I was inspired to write this post, as I recently read an article titled “If he asks your dad before he asks you, you shouldn’t be marrying him” by Rebecca Reid.
“I love my dad, he’s a truly wonderful man. But he doesn’t own me, and who I marry isn’t his choice, it’s mine. I value his opinion, but it’s just an opinion.”
I think we can all agree that our parents do not own us, however modernising the historical context of marriage is not a good enough reason (in my opinion), for my future husband not to speak to my parents about his intention to marry me. I consider that it is important to remember that none of us dropped out of the sky and became adults all by ourselves. We were all raised and taken care of by our parents or caregivers and that alone is reason enough to consider them important when making certain life decisions.
“Asking my dad for permission to marry me would have been toeing that ancient line, following a rule that’s as outdated at doubloons and jerkins. You might as well discuss dowries or numbers of sheep and goats at that point.”
As a Nigerian woman who was born in London, the concept of the dowry in marriage is not an outdated tradition for many like me, however dependant on your family values is dependant on how this will be enforced. I personally do not like the concept of being bought and therefore I would prefer for money not to exchange hands in that manner. I would much rather prefer to let the money go to something tangible such as the wedding reception, our honeymoon or our first home, rather than rewarding my parents and myself financially, just because I was born and because of how many degrees I have managed to obtain.
From my experience, not speaking to a woman’s parents about your intentions to marry her is just not the thing to do within Nigerian families. It is actually rather insulting and if you have experience of Nigerian families, know that they will let their annoyance be known both publicly and privately. Most parents would not easily forget that you chose to disregard them in this manner, are you ready to start your impending marriage with her parents baring secret malice towards you?
I believe that both parents should be consulted by a woman’s future fiancé, why? Because every individual on earth has two parents. I know that families these days are very complex so it is for you to establish from your future wife who she regards as her caregivers, it is important to establish who she holds in high regard.
If you are happy to get married without your parents blessing this could result in them not attending your wedding. I remember vividly telling my mother that there is nothing that would make me excuse her from attending my wedding. Being the person that I am, I know that I am able to make sound decisions and that includes accepting or refusing a marriage proposal. Therefore if for some reason my parents weren’t keen on my impending nuptials, my expectation would be that they would still attend my wedding. Why? Because they are my parents and they are meant to love me regardless, even if they do not agree with my life choices.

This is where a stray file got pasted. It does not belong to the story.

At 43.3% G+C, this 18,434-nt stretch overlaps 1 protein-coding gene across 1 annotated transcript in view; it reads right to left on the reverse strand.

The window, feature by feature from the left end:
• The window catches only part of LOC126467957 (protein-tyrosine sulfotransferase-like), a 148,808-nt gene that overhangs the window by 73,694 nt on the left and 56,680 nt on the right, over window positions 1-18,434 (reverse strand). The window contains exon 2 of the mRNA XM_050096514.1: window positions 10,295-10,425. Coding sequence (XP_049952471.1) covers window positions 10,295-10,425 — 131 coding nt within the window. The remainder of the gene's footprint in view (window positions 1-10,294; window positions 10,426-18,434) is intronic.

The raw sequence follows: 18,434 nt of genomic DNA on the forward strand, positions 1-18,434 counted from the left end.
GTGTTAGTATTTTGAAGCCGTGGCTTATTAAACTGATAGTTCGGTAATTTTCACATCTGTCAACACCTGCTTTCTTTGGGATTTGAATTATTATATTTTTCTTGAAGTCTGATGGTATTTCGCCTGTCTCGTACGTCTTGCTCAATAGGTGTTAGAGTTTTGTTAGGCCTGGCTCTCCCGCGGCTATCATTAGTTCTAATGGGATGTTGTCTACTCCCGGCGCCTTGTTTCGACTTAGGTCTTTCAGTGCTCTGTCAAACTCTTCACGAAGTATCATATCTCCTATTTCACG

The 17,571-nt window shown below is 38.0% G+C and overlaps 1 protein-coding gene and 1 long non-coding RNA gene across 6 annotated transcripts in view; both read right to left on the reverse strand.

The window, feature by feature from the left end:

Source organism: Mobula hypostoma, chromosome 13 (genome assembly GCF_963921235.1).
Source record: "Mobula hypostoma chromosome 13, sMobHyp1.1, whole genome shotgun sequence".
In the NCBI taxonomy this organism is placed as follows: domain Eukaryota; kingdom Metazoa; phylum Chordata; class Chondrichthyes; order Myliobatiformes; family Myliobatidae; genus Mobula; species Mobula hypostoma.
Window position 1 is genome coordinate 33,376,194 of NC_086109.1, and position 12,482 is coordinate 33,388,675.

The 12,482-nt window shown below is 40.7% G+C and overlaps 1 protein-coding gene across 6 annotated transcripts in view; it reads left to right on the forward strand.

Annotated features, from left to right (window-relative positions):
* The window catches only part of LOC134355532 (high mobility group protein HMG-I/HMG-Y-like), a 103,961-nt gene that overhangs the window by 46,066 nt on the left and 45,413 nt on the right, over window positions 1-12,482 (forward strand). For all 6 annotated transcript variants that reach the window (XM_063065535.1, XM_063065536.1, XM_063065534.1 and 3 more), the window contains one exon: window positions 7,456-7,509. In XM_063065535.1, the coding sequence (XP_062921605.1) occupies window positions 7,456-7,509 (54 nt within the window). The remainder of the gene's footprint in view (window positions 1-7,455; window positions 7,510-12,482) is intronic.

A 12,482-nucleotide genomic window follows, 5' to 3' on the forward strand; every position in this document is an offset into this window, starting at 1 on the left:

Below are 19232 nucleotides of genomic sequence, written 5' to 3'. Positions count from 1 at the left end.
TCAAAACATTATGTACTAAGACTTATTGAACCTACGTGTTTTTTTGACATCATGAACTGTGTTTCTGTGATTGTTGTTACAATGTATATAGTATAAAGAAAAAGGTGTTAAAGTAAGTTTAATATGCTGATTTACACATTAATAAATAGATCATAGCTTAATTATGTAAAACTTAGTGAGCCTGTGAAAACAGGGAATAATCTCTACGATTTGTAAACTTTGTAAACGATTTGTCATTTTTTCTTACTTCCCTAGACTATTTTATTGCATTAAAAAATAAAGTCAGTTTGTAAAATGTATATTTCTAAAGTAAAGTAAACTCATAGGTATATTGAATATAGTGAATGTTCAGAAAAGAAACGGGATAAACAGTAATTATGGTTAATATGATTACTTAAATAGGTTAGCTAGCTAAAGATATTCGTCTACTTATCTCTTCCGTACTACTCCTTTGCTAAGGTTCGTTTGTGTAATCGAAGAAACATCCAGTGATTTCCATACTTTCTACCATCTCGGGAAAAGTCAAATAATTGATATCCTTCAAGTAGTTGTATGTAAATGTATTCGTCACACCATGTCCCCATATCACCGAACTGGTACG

Overall, thinking about Rebecca’s article I think her focus is too much on the concept of permission. How about we reframe it to be that, he consults with her parents. Everyone is an adult and therefore I would expect that he would be able to hold himself accountable as a man and assert his intentions to my parents. I would not feel comfortable accepting a man’s proposal if he had not spoken to my parents especially because he would have already been well acquainted with my family prior to this.
You don’t have to agree with me, and I’m sure you can can gather that I do not agree with Rebecca. We all set our own rules based on our cultural and religious norms and values. It is very common for us to accept some traditions and reject others and also reinvent them. We move with the times and decide on the customs that we are most comfortable with practicing. Thinking into the future, I will not be a happy mother if my children did not discuss with me their intention to get married. I would actually be quite hurt and wonder why they wouldn’t want to tell me about such a monumental life decision.
My Final Thoughts:
- Start as you mean to go on, trust and respect are two very difficult things to get back once they are lost. The journey to marriage will have various trials, if you can avoid adding upset and annoyance from her parents to the mix then do so.
- It is not so much about asking for permission but letting your intentions be know whilst acknowledging the two people who invested so much into her becoming the woman who you fell in love with.
- If you wish to marry me you have to talk to both of my parents prior to organising the logistics of the proposal. Why? Because there are questions that my parents will most likely ask you that will have you will have to consider if you are truly ready to commit to me for a lifetime. My mother is also a God fearing woman, which means that she will provide him with a much needed spiritual interrogation.
- I want a Private Proposal. I love my family and friends but I just quite simply do not need them there. I want to share this intimate event with just myself and my future husband. I do not want to get caught up in the hype or at all feel pressurised. Plus I am a very visual person and I would hate to have everyone’s iPhones blocking the video recording.
Let me know your thoughts and experiences on this topic, until next time.
Photo Credit: Pure Confetti on Instagram, the ring is from @ringsandbandsng
4 thoughts on “Permission To Say Yes”
Great post 🙂
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Thank you so much, ☺ glad you enjoyed it x
Lovely read! Totally agree with all your points especially about private proposals cx
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Thank you Sinita, glad you enjoyed it x